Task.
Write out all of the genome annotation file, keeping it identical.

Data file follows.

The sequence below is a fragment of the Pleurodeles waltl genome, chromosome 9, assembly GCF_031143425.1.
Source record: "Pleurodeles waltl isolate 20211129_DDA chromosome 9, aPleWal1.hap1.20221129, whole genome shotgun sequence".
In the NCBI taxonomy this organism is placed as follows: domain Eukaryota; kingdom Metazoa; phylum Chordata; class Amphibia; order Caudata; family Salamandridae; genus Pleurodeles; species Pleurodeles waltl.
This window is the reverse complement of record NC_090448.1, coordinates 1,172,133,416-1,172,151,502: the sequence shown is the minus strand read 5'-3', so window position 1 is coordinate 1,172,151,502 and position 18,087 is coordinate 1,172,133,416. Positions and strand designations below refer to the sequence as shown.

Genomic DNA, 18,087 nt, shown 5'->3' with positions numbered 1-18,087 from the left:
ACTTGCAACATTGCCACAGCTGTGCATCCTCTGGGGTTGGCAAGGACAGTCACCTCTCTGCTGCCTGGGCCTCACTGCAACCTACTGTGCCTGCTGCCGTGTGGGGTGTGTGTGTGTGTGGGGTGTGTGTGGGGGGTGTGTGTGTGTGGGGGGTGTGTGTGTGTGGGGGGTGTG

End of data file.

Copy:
The sequence below is a fragment of the Pleurodeles waltl genome, chromosome 9, assembly GCF_031143425.1.
Source record: "Pleurodeles waltl isolate 20211129_DDA chromosome 9, aPleWal1.hap1.20221129, whole genome shotgun sequence".
In the NCBI taxonomy this organism is placed as follows: domain Eukaryota; kingdom Metazoa; phylum Chordata; class Amphibia; order Caudata; family Salamandridae; genus Pleurodeles; species Pleurodeles waltl.
This window is the reverse complement of record NC_090448.1, coordinates 1,172,133,416-1,172,151,502: the sequence shown is the minus strand read 5'-3', so window position 1 is coordinate 1,172,151,502 and position 18,087 is coordinate 1,172,133,416. Positions and strand designations below refer to the sequence as shown.

Genomic DNA, 18,087 nt, shown 5'->3' with positions numbered 1-18,087 from the left:
ACTTGCAACATTGCCACAGCTGTGCATCCTCTGGGGTTGGCAAGGACAGTCACCTCTCTGCTGCCTGGGCCTCACTGCAACCTACTGTGCCTGCTGCCGTGTGGGGTGTGTGTGTGTGTGGGGTGTGTGTGGGGGGTGTGTGTGTGTGGGGGGTGTGTGTGTGTGGGGGGTGTG